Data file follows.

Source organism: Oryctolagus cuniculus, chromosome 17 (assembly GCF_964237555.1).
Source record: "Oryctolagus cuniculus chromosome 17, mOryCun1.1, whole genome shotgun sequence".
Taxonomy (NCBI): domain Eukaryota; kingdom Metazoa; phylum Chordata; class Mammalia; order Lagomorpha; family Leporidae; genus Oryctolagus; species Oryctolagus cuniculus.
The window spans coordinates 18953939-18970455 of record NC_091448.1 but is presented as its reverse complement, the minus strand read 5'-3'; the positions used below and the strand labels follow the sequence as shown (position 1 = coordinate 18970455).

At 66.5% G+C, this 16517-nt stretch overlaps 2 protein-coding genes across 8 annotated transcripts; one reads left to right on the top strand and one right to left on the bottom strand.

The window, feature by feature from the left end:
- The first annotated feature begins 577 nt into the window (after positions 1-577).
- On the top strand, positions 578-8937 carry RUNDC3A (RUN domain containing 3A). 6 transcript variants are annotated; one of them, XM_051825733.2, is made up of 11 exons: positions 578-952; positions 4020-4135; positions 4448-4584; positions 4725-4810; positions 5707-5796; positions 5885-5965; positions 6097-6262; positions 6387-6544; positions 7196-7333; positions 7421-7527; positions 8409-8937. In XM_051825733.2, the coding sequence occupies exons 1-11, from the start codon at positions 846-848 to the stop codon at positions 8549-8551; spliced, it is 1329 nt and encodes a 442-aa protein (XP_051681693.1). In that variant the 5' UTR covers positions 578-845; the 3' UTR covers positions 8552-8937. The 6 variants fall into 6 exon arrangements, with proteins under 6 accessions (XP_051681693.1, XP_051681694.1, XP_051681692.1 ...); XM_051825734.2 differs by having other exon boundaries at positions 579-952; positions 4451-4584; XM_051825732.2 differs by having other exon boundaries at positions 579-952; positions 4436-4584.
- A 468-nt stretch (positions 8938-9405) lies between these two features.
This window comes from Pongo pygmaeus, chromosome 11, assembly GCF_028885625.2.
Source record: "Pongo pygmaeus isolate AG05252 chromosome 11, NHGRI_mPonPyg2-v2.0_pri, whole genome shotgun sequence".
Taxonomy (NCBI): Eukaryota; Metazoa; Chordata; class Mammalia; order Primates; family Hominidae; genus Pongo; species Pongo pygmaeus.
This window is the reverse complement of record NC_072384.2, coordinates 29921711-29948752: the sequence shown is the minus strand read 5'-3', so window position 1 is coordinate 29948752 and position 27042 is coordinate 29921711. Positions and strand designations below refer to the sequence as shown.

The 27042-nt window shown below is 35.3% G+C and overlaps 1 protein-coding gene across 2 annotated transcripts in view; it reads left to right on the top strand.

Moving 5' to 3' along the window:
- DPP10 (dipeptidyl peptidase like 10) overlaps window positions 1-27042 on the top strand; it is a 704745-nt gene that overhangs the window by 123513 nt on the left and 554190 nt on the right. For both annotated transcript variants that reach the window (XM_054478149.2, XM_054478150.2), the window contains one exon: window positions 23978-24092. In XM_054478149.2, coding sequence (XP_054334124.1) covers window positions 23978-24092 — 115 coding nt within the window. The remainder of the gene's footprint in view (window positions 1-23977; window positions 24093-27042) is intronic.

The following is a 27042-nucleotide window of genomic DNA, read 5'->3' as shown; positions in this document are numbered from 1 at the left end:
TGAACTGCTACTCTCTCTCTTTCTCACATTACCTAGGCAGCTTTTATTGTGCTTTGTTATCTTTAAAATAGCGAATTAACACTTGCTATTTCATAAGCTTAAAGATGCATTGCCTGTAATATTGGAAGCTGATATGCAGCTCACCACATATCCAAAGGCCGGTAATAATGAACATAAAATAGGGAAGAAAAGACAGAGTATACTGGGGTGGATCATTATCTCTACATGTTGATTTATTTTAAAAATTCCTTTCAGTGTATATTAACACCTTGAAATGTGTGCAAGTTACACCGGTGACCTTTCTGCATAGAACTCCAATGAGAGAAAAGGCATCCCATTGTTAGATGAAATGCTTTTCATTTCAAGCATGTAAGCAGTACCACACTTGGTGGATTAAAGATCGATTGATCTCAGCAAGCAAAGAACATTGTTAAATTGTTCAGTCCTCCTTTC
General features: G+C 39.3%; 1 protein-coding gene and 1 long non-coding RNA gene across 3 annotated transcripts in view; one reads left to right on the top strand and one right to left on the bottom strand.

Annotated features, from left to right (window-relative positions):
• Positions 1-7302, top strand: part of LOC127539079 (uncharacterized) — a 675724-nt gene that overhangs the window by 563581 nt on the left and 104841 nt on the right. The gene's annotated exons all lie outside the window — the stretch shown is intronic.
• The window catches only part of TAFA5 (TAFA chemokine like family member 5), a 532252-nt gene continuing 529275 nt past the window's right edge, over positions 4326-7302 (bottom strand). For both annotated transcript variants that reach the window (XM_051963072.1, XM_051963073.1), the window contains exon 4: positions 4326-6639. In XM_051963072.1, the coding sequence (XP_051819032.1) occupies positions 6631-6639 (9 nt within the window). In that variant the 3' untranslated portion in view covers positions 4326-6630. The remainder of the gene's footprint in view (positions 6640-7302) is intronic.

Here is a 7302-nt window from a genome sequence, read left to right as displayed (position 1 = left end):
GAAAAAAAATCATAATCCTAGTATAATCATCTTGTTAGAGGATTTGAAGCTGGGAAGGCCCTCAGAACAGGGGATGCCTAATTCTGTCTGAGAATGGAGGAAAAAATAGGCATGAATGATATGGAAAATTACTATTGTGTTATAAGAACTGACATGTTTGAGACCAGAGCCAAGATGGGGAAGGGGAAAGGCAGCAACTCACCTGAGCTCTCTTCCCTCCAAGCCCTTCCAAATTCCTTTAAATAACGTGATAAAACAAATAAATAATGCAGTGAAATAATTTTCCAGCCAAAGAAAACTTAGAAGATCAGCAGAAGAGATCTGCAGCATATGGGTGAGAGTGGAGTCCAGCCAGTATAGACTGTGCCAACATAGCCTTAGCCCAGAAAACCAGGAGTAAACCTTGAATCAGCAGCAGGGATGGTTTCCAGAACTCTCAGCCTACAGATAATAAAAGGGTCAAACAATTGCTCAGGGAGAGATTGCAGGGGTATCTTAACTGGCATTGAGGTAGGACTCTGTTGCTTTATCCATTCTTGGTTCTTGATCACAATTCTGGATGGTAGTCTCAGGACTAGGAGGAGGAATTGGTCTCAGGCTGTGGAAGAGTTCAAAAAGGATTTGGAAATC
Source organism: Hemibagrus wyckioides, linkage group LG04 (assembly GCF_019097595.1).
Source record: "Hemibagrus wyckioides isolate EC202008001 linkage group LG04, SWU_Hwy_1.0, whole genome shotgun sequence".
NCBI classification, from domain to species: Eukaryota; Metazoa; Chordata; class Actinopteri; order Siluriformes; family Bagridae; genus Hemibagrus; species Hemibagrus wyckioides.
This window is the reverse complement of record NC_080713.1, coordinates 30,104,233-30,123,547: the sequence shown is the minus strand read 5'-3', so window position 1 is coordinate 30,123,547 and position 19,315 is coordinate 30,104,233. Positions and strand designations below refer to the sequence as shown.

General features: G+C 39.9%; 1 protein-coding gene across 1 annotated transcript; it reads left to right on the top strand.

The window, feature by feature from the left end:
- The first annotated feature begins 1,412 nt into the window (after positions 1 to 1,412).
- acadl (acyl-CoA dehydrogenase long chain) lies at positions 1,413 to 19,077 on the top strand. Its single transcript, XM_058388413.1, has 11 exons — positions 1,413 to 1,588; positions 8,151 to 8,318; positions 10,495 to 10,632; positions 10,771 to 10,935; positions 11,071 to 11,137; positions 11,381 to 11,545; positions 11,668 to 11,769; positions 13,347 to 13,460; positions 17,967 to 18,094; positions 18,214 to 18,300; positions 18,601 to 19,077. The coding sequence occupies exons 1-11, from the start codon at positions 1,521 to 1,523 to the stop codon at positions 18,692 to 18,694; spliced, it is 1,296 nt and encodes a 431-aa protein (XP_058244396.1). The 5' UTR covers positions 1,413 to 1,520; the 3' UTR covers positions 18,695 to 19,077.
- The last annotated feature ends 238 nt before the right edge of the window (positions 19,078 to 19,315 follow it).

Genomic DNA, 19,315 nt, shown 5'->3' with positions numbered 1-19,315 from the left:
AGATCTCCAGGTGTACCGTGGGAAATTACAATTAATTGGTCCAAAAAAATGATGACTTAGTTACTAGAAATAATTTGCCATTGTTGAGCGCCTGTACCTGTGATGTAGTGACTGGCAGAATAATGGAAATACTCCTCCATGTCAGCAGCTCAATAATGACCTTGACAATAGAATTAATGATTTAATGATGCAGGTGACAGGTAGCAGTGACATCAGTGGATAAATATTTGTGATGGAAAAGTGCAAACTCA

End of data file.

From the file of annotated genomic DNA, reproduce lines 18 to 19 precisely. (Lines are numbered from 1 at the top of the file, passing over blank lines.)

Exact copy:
TGAACTGCTACTCTCTCTCTTTCTCACATTACCTAGGCAGCTTTTATTGTGCTTTGTTATCTTTAAAATAGCGAATTAACACTTGCTATTTCATAAGCTTAAAGATGCATTGCCTGTAATATTGGAAGCTGATATGCAGCTCACCACATATCCAAAGGCCGGTAATAATGAACATAAAATAGGGAAGAAAAGACAGAGTATACTGGGGTGGATCATTATCTCTACATGTTGATTTATTTTAAAAATTCCTTTCAGTGTATATTAACACCTTGAAATGTGTGCAAGTTACACCGGTGACCTTTCTGCATAGAACTCCAATGAGAGAAAAGGCATCCCATTGTTAGATGAAATGCTTTTCATTTCAAGCATGTAAGCAGTACCACACTTGGTGGATTAAAGATCGATTGATCTCAGCAAGCAAAGAACATTGTTAAATTGTTCAGTCCTCCTTTC
General features: G+C 39.3%; 1 protein-coding gene and 1 long non-coding RNA gene across 3 annotated transcripts in view; one reads left to right on the top strand and one right to left on the bottom strand.